BLOOMINGTON, Ind.—When they announced the creation of the fellowship that bears their surname, Burnell “Burney” and Barbara Fischer said they wanted up-and-coming researchers and scholars within the O’Neill School of Public and Environmental Affairs to have the support they need to conduct vital research.
“The future,” Burney said, “is in their hands.”
For Kim Novick, that future is now. The O’Neill School announced today (April 30) that Novick, associate professor and director of the school’s Ph.D. program in environmental science, is the recipient of the 2020 Fischer Faculty Fellowship. The award comes with a $20,000 stipend annually over the course of three years, and is matched by the O’Neill School in the form of an annual course release.
An environmental scientist whose work blends concepts from meteorology, ecology, and hydrology, Novick’s work has been particularly focused on land-atmosphere interactions, such as how climate variability affects vegetation, and complementary processes by which plants alter the climate at local to global scales.
“Without understanding how plants and the atmosphere interact, we cannot confidently predict future carbon and water cycling, which injects large uncertainty in our prediction of future temperature and precipitation,” Novick said.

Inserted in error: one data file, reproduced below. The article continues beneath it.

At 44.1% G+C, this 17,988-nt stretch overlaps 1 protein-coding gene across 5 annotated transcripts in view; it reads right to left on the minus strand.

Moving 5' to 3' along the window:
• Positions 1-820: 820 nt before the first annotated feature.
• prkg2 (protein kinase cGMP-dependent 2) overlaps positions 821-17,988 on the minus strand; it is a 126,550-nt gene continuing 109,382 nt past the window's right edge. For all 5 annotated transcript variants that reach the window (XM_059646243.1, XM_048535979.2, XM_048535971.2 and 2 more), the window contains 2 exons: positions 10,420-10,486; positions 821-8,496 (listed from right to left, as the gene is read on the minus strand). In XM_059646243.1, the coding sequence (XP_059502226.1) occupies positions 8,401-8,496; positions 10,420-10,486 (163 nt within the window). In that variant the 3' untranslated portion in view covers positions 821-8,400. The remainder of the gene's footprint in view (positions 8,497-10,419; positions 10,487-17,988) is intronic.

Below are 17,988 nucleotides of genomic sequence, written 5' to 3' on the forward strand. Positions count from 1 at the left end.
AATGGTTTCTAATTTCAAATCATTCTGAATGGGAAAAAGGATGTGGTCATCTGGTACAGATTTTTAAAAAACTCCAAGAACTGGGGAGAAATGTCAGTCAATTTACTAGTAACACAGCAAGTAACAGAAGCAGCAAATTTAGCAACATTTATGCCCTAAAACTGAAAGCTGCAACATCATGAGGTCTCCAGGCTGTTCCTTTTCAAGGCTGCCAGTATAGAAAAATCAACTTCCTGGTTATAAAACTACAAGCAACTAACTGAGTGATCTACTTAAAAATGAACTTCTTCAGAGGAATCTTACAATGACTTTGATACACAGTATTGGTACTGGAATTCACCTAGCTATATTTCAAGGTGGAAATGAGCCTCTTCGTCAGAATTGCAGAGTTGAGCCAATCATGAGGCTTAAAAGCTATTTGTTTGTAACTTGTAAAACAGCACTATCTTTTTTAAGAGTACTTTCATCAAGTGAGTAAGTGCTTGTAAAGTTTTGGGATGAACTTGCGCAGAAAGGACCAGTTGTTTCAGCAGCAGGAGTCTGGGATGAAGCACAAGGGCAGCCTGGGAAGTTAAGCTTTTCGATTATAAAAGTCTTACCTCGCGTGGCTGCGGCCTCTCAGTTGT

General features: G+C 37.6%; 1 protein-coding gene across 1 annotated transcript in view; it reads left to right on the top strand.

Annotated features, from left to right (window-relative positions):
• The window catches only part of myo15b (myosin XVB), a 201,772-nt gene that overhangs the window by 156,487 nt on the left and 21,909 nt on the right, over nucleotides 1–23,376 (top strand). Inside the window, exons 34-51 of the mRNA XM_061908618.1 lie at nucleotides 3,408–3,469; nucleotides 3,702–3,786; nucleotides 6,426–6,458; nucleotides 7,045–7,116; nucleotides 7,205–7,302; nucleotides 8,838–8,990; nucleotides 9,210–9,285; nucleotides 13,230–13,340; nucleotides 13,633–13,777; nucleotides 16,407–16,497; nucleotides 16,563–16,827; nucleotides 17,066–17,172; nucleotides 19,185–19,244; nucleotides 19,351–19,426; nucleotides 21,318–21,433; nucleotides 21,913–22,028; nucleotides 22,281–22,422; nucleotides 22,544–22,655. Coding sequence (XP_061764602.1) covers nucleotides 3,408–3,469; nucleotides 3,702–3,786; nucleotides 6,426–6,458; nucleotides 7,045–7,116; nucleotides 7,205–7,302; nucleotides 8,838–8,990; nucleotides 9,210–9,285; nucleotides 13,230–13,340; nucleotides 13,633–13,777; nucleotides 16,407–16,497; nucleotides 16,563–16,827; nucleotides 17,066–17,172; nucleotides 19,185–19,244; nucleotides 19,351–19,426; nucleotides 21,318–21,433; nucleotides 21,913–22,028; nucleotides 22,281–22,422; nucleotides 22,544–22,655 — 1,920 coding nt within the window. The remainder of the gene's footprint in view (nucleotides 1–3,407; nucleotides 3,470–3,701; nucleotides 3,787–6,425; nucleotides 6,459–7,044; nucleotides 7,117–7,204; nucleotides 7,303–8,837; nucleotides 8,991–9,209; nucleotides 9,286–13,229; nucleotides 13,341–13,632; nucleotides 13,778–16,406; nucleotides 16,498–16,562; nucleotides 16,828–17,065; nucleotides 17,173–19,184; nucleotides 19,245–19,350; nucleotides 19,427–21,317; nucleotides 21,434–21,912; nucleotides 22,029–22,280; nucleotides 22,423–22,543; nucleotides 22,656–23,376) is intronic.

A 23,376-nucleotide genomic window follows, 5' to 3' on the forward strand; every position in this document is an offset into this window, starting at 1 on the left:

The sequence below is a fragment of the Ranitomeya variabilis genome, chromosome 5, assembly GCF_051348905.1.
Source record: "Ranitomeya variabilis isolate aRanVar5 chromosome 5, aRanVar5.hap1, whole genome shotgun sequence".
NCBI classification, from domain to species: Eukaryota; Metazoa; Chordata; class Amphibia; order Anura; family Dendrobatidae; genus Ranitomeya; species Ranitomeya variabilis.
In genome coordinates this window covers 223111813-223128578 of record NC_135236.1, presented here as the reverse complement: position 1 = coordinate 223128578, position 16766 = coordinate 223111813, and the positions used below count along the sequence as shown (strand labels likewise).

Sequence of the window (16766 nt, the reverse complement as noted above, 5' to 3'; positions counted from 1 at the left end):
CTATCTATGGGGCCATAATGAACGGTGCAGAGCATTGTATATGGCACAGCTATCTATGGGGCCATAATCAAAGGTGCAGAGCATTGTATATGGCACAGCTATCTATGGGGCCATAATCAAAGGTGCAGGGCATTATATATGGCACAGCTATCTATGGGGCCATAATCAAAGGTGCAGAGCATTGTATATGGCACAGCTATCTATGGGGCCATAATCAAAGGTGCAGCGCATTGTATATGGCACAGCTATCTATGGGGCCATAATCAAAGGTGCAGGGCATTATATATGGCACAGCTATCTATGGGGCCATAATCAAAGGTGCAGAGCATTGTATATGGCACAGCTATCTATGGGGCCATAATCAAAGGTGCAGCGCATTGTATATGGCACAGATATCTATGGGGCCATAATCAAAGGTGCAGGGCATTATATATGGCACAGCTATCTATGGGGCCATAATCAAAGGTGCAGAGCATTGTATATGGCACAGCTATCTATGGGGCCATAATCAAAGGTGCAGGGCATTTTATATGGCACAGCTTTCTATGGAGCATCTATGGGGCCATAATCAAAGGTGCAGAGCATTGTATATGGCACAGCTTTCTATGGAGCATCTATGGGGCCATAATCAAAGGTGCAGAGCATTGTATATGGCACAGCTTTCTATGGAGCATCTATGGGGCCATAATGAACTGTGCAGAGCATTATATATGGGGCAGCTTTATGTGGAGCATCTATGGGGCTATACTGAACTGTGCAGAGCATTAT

The Fischer Fellowship will help Novick steer her focus toward ecological issues that could have more immediate solutions.
“Looking forward, I aim to transform my lab’s focus away from the goal of predicting ecosystem carbon uptake in 50-100 years, and toward applying our theoretical understanding of ecosystem function to practical and pressing problems that need solutions now,” she said. “Support from the Fischer Fellowship will greatly facilitate this transformation.”
Novick has several projects underway and proposed, ranging from the cooling effects of reforestation in the eastern United States to new approaches for monitoring and forecasting drought for specific crops and forest types.
The Fischer Faculty Fellowship will allow Novick to support a graduate assistant or postdoctoral researcher, and the annual course release will provide what Novick called the most valuable resource of all—time to conduct new research.
“I’m excited and inspired by the work Kim is doing,” Burney Fischer said, “and I look forward to seeing her use this fellowship to further her already outstanding work.”
Novick is the second recipient of the fellowship, which was first awarded to Professor Adam Ward in 2019.
About the O’Neill School of Public and Environmental Affairs at Indiana University Bloomington
The O’Neill School (formerly SPEA) is a world leader in public and environmental affairs and is the largest school of public administration and public policy in the United States. In the 2021 "Best Graduate Public Affairs Programs" by U.S. News & World Report, O’Neill ranks first in the country. Additionally, six of its specialty programs are ranked in the top-five listings, including the number one nonprofit management program.